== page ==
Charleston campaign lures visitors back to the Holy City after closures

The new video message, created by local production agency Vive Media, is selling Charleston’s reputation for hospitality as hotels, restaurants, and other businesses reopen.

Charleston tourism and hospitality campaign seduces visitors back to the Holy City after closures

CHARLESTON, S.C. (WCSC) - Officials with Explore Charleston report the area’s hospitality and tourism industry has potentially lost more than a billion dollars because of closures related to the coronavirus.

Now, the region’s marketing organization is working to bring visitors back to the Holy City by targeting travelers from nearby states.

Their new video message, created by local production agency Vive Media, is selling Charleston’s reputation for hospitality as hotels, restaurants, and other businesses reopen.

“We’ve missed y’all,” the video’s narrator states. “We’ve taken the time to do some spring cleaning, gotten our hands dirty, whether it be in garden gloves or rubber gloves. Heck, we’ve even taken time to polish the silver for y’all.”

The advertising campaign is focused on tourists who desire a destination within driving distance, according to Michelle Woodhull, a member of Explore Charleston’s COVID-19 Recovery Task Force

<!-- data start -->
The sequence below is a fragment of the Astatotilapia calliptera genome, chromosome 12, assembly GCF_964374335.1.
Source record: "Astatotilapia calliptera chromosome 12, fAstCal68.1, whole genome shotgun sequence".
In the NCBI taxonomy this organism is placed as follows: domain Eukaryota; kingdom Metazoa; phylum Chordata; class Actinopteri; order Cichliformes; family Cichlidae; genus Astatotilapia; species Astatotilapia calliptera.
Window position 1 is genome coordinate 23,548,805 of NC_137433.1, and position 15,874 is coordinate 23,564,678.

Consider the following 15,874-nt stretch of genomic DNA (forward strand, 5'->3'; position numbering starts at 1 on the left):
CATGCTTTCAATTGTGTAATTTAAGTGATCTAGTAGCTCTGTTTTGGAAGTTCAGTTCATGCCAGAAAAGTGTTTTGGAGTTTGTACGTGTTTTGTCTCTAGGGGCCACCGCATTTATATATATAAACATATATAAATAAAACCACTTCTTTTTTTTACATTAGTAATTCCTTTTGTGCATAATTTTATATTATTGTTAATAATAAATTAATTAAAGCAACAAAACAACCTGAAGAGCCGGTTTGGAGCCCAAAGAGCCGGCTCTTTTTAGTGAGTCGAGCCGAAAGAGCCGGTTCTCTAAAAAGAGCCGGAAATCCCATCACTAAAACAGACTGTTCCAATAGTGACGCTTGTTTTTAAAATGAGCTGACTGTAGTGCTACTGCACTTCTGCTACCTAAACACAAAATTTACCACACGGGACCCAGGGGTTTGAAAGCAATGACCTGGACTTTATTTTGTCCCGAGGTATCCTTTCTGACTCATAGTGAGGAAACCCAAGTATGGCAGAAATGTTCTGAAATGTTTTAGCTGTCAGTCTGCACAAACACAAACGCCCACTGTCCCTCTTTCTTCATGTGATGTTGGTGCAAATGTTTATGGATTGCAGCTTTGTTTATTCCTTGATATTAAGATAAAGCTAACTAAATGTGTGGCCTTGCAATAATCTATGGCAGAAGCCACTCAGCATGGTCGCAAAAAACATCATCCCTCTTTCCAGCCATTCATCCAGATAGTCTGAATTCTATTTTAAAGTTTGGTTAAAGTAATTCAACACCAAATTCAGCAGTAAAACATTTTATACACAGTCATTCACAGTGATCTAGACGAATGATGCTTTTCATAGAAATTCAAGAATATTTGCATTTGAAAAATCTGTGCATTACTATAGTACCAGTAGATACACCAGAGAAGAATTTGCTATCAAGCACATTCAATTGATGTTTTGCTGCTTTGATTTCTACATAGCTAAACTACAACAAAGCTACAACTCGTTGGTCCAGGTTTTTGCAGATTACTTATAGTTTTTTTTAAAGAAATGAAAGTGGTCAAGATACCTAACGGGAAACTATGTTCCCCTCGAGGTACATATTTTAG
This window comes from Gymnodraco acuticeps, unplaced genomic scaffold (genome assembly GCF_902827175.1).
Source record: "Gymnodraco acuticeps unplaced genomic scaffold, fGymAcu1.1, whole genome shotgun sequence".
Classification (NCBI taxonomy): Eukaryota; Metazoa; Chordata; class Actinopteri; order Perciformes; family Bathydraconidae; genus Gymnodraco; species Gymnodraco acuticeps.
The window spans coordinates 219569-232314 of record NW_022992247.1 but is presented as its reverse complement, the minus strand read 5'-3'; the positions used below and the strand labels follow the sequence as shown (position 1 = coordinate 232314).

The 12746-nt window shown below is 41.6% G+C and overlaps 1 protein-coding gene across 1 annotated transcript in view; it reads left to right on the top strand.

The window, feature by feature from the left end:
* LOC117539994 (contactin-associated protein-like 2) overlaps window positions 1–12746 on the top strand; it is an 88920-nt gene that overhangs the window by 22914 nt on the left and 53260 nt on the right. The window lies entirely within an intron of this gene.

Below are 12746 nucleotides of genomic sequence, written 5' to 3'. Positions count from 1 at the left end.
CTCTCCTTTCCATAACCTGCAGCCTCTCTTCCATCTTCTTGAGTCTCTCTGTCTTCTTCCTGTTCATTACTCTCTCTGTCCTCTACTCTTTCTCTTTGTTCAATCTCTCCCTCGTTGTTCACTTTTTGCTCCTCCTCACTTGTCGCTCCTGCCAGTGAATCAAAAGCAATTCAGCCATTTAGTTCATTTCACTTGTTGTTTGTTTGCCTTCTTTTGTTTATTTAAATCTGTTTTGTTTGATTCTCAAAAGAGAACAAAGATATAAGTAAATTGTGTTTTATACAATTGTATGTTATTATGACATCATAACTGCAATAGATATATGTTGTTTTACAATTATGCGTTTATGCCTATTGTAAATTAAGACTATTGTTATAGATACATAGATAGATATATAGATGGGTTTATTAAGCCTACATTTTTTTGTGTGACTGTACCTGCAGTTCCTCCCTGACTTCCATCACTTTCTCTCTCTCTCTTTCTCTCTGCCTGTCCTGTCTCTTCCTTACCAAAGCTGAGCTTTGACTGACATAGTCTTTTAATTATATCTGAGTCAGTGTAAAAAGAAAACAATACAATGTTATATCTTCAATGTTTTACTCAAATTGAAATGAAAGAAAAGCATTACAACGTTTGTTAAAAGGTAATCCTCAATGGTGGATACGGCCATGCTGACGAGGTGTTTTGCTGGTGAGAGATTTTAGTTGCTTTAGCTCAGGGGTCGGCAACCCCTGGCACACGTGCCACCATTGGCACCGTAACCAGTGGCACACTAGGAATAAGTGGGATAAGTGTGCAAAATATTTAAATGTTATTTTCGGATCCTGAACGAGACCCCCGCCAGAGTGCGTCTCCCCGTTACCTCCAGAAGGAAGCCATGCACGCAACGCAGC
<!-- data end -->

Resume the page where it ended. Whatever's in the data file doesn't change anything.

“A lot of uncertainty in how people will feel about traveling on airplanes, and so for that reason we’ve really targeted an 8-hour drive radius from Charleston,” Woodhull said.

The Charleston-area’s hospitality and tourism industry hopes to regain its footing after the coronavirus forced them to close.

“March through May is the strongest season in Charleston, so it did happen at a very unfortunate time,” Woodhull said. “The financial impact of that will be huge for our industry because that is when we make a lot of our profits.”

Officials said the process to reopen is slow and uncertain, but Charleston has more safeguards than most areas struggling to return to normal.

“I think the impact here will be minimal compared to a lot of the other places in the country,” Woodhull said. “I think because of our attractiveness with all we have to offer and all of the outdoor activities and things like that, I’m really hoping that we will be able to bounce back easier and quicker than some of these large, metropolitan areas.”

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